The Indian Government is on its way to achieving the goal of universal household electrification through the opening of 52 new coal mines since Narendra Modi’s government came to power in May 2014. Structural reform and the elimination of red tape and cumbersome procedures have been key to the progress. Nearly 20,000 villages in India and 24.8 million families have received power connections as a result. The 52 new coal mines reflect an 86 percent increase over the 28 mines it added in the five-year period between 2009 and 2014. The new mines added 164 million metric tons to India’s annual coal production capacity, increasing capacity by 113 percent over 2009-2014 additions. India generates 57 percent of its electricity from coal. The new mines have made electrification possible since India could meet the additional electricity demand of 5 to 6 percent through coal-fired electricity generation.
That reduced the shortfall in electricity generation by 90 percent from 7.3 percent in the 2004 to 2005 fiscal year to 0.7 percent in the 2017 to 2018 fiscal year, as the graphic above denotes.
The Indian government is increasing its spending on exploration for coal and lignite by 20 percent in the coming financial year, obtaining the funds by redirecting moneys previously allocated to mine safety and land conservation. According to the government, coal companies have adequate safety budgets of their own. State-run Coal India Limited generates over four-fifths of the country’s coal production. It allocated 8.6 billion rupees ($120 million) for safety-related expenditures for the year ending March 2019, an increase from 8 billion rupees ($112 million) a year earlier.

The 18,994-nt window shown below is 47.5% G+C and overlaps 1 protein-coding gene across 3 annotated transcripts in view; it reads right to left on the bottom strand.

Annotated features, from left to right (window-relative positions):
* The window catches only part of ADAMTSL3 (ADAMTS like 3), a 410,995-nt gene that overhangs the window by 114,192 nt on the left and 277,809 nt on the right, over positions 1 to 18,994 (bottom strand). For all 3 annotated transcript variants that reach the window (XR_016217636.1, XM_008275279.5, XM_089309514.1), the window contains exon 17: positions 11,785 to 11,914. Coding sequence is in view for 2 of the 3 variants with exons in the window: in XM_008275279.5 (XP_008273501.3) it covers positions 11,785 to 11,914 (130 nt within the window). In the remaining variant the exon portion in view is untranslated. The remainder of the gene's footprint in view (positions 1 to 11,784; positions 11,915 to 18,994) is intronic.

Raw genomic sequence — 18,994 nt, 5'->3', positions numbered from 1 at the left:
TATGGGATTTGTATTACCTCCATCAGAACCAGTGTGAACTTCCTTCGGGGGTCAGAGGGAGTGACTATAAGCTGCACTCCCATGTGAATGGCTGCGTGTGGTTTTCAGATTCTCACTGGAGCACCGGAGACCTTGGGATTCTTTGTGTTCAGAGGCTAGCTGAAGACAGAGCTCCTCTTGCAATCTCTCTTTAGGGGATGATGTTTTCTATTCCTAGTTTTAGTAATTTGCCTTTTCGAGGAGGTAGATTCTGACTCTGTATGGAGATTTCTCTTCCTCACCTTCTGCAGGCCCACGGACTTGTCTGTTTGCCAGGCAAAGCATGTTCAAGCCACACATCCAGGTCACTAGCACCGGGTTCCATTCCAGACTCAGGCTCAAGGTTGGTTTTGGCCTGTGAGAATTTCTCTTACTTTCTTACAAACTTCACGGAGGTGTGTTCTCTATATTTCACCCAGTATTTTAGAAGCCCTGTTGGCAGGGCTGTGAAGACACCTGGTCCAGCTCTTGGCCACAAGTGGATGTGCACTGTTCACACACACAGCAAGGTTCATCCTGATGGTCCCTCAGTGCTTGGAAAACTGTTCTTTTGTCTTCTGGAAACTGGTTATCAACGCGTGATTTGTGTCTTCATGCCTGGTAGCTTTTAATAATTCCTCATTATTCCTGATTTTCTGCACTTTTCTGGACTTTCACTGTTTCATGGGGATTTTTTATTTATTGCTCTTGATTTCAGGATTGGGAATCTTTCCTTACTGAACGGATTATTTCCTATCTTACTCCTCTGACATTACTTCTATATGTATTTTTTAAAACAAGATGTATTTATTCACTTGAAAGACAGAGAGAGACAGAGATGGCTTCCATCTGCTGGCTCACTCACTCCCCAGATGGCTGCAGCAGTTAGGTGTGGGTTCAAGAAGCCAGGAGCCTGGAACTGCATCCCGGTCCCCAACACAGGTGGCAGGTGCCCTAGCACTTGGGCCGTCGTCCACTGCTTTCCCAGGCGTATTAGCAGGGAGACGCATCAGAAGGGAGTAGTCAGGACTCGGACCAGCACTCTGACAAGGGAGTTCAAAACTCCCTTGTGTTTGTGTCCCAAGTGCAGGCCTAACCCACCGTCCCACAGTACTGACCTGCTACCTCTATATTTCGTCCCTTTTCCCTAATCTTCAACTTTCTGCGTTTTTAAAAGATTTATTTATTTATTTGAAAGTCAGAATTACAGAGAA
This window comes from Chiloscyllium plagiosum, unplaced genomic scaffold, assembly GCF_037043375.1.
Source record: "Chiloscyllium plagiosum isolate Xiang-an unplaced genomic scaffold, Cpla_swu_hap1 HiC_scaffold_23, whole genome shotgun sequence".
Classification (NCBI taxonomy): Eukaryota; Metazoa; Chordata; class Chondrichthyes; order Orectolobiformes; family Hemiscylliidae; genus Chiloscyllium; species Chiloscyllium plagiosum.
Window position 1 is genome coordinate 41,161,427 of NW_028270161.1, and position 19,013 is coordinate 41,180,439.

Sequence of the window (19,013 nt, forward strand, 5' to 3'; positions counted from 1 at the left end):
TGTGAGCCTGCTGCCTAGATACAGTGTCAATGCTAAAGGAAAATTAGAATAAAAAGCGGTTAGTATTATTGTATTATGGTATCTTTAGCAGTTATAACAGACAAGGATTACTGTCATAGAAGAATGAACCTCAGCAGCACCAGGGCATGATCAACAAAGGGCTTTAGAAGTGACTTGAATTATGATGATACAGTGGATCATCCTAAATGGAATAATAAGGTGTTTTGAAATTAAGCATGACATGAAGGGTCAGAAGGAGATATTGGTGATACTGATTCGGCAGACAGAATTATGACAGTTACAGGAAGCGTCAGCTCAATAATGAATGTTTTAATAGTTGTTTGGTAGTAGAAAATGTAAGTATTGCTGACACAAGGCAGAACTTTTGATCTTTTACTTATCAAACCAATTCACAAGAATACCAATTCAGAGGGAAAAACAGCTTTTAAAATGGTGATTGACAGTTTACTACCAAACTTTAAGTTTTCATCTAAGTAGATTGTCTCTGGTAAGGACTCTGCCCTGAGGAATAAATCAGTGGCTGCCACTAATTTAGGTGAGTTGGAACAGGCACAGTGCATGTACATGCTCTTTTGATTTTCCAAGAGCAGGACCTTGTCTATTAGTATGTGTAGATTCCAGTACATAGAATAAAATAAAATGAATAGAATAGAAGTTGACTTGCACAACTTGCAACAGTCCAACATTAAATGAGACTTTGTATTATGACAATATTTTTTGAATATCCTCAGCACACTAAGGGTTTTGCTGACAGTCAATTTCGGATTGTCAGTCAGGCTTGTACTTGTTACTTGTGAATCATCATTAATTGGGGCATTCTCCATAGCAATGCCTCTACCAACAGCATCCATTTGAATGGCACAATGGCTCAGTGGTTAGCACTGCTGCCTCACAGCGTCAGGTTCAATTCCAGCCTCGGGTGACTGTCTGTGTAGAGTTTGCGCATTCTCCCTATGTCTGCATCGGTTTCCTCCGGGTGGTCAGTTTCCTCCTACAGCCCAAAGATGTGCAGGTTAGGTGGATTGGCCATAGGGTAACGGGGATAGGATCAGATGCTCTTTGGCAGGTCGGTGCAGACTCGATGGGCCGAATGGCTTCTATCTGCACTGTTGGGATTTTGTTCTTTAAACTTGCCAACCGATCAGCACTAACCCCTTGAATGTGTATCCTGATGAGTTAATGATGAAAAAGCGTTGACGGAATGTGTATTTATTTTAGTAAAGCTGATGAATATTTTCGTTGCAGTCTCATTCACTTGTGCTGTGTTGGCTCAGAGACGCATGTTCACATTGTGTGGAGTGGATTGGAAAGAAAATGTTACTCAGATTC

India is one of the world’s largest consumers of coal and its rising imports of coal were adding to its trade deficit, prompting the government to invest in developing more domestic resources. In the 2019/20 financial year that begins in April, the government plans to spend 6 billion rupees ($84 million) on exploration of coal and lignite, and cut spending on conservation, safety and related infrastructure development by about a third to 1.35 billion rupees ($19 million). The increased spending on exploration is to increase domestic production and decrease imports.
India’s coal production totaled 433.9 million metric tons during the April to November 2018 period—a growth rate of 9.8 percent. Though not every household is on the electric grid yet, in April, the government completed the task of hooking up all of the 18,452 inhabited villages.
The Modi government has completed one of its promises in electrifying India’s thousands of villages. It has accomplished that goal through its vast resources of coal, cutting red tape to get 52 new mines open over the past 5 years. It will continue its exploration of coal resources to increase domestic production and decrease imports, moving to a more favorable trade balance.